When Tears Become Rain Drops

Title: Tears From An Old Man’s Eyes
Poet: Bob Ekat
Pages: 74
Publisher:The Pen Society
Reviewer: Oladipo Kehinde

Poetry comes naturally to this author like leaves on trees, and with this collection of poems, aptly titled: ‘Tears from an old man’s eyes’, Bob Ekat feeds his readers with the fruits from his tree of creativity. He is the son of his age, but shares same page with sagely old men, who cannot but lament when society’s moral values are abused. Thus he says:
And I break down and cry for my land
I share these thoughts so that we can stand
   Put our hands on the sand
And make our land grand
The eyes of a poet search for beauty within lines, even while the mind wallows in the placid pleasure of the imageries. Ekat satisfies these desires in this book. His imageries are wrapped in nice-sounding words which tickle the mind; words which do not hide the passion behind them. In ‘My Words’, he proves this:
My words are like vitamin to my being:
Upholding me when I’m ill
   Helping me with the bills
And making my world real
In line with the title of the collection, the tears are like rain drops. These are tears of wasted years. Who will wipe the old man’s tears away? Change is a soothing balm and panacea for bleeding hearts. This is a wakeup call for change. A poet is an observer. Bob’s echoes Alfred Lord Tennyson in rhymes and rhythms which make the poems musical to the ears with spontaneous poetic magnitude. Bob is a living proof that poets are not, in fact, afraid of voicing hard bitter truths. In ‘Take My Life’, he writes:
Ah, death can’t be worse
Than living in this curse
   Where our country’s purse
Is the property of the political boss
The rhythm and pace of these poems capture the experiences of the poet in a voice and with a grace every listener can appreciate and admire. The poet cries for a change in the country as things seem to retrogress instead of progress. The land is all that we have and no one is greater than it. The poem, ‘The Land is Ours’, reflects Niyi Osundare’s ‘Eye of the Earth’. Here, Bob makes reference to the irrational, senseless killing in the northern region of Nigeria, and wonders if modern Nigeria reflects the dreams of our forefathers. The perpetrators are nameless, faceless, and senseless. The country is colonised internally by centrifugal forces and something is not just right. Thus, he laments:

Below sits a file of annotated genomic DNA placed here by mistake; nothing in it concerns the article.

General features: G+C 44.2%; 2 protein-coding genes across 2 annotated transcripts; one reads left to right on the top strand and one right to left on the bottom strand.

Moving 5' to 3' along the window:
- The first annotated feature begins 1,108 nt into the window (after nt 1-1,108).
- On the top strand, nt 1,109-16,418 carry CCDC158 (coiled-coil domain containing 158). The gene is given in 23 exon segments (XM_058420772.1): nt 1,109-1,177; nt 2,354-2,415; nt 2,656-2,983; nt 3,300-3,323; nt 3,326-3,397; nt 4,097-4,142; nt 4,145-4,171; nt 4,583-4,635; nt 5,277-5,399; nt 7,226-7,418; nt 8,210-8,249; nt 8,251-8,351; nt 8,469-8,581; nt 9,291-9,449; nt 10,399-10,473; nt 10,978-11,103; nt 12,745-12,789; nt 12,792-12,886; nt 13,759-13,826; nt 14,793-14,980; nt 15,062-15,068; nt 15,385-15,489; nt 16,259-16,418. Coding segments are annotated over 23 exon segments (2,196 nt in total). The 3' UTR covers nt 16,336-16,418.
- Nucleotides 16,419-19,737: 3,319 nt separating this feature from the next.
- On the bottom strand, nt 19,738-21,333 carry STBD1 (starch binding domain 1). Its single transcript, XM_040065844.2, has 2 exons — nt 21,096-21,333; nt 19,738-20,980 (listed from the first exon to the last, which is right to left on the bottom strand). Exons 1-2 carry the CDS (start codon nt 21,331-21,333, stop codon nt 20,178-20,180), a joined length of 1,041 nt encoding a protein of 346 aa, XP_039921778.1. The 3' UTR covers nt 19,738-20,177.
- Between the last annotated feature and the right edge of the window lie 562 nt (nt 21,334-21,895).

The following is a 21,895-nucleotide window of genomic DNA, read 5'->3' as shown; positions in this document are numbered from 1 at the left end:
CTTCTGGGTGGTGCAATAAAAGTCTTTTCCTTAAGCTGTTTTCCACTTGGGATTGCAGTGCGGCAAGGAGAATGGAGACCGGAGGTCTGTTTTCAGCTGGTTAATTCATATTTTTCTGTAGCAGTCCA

Boko’s guns, Boko’s bombs
Turning every landscape to tombs
O, this land of our forefathers
This is not the land, the land of our forefathers
In ‘Arise Africa’, Bob states that Africa is a methodological assertion of a black man’s race. He is of the opinion that Africa is old enough to provide for her descendants. He writes that every African should rise up against the concerted forces and their stooges who are bent on holding the continent to ransom, thereby making our past heroes restless in their graves, as their children are enslaved by their leaders on their land. In the poem, he expressed his deep love for the black man’s black skin thus:
Thy colour is thy sunny strength
Blazing black radiance all around the earth
I will not be forgiven if I end this review without talking about the lighter side of the poet, Bob. He loves the African woman. He believes the African woman is the most finely crafted piece of art created. And this deep love is evident in some of his works like ‘The Girl From My Village’, ‘Strange Angel’, ‘Yemisi’, and others. These poems bring to mind the poem of Leopold Sedar Senghor, ‘Black Woman’.
The themes of hardship, love, adventure, nature, revolution, and death cut across this collection. The mood dictates the tone. The imageries are vivid in our minds. The poems have robust messages. The diction makes strong appeal to our emotion. Personification and apostrophe appeal to the sense of sight and vision. Bob is a rhyme master, an image maker, a messenger, a revolutionary and an adventurer.

Culled from-Newswatch Times Newspaper

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